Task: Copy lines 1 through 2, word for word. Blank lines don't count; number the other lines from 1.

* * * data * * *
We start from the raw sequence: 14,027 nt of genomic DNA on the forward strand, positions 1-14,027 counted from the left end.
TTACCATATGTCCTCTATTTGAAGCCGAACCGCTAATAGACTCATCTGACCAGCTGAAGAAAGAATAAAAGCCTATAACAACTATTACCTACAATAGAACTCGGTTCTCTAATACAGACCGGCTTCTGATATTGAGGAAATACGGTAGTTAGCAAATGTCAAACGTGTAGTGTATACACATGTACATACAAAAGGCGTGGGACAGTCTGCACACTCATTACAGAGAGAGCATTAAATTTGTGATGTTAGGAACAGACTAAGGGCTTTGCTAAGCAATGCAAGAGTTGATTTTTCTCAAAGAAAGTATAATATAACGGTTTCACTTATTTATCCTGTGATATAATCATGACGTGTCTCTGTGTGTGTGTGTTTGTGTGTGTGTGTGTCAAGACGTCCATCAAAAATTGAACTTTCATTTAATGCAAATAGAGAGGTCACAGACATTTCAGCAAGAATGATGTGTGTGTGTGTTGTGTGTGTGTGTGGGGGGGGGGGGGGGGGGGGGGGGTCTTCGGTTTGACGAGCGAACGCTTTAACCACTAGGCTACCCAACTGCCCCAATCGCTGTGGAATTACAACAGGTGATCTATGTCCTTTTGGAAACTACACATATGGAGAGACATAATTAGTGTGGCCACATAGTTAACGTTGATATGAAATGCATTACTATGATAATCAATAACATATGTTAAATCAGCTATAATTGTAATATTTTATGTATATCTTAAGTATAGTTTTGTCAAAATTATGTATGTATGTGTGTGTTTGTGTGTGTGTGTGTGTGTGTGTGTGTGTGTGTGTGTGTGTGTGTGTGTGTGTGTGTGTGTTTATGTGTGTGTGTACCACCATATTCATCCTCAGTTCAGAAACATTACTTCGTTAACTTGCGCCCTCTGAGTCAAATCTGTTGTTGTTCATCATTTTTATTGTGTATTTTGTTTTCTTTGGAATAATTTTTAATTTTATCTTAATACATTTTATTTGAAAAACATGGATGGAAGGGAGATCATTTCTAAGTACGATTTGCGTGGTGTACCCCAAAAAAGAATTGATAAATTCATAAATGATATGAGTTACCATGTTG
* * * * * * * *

We start from the raw sequence: 14,027 nt of genomic DNA on the forward strand, positions 1-14,027 counted from the left end.
TTACCATATGTCCTCTATTTGAAGCCGAACCGCTAATAGACTCATCTGACCAGCTGAAGAAAGAATAAAAGCCTATAACAACTATTACCTACAATAGAACTCGGTTCTCTAATACAGACCGGCTTCTGATATTGAGGAAATACGGTAGTTAGCAAATGTCAAACGTGTAGTGTATACACATGTACATACAAAAGGCGTGGGACAGTCTGCACACTCATTACAGAGAGAGCATTAAATTTGTGATGTTAGGAACAGACTAAGGGCTTTGCTAAGCAATGCAAGAGTTGATTTTTCTCAAAGAAAGTATAATATAACGGTTTCACTTATTTATCCTGTGATATAATCATGACGTGTCTCTGTGTGTGTGTGTTTGTGTGTGTGTGTGTCAAGACGTCCATCAAAAATTGAACTTTCATTTAATGCAAATAGAGAGGTCACAGACATTTCAGCAAGAATGATGTGTGTGTGTGTTGTGTGTGTGTGTGGGGGGGGGGGGGGGGGGGGGGGGTCTTCGGTTTGACGAGCGAACGCTTTAACCACTAGGCTACCCAACTGCCCCAATCGCTGTGGAATTACAACAGGTGATCTATGTCCTTTTGGAAACTACACATATGGAGAGACATAATTAGTGTGGCCACATAGTTAACGTTGATATGAAATGCATTACTATGATAATCAATAACATATGTTAAATCAGCTATAATTGTAATATTTTATGTATATCTTAAGTATAGTTTTGTCAAAATTATGTATGTATGTGTGTGTTTGTGTGTGTGTGTGTGTGTGTGTGTGTGTGTGTGTGTGTGTGTGTGTGTGTGTGTGTGTGTTTATGTGTGTGTGTACCACCATATTCATCCTCAGTTCAGAAACATTACTTCGTTAACTTGCGCCCTCTGAGTCAAATCTGTTGTTGTTCATCATTTTTATTGTGTATTTTGTTTTCTTTGGAATAATTTTTAATTTTATCTTAATACATTTTATTTGAAAAACATGGATGGAAGGGAGATCATTTCTAAGTACGATTTGCGTGGTGTACCCCAAAAAAGAATTGATAAATTCATAAATGATATGAGTTACCATGTTG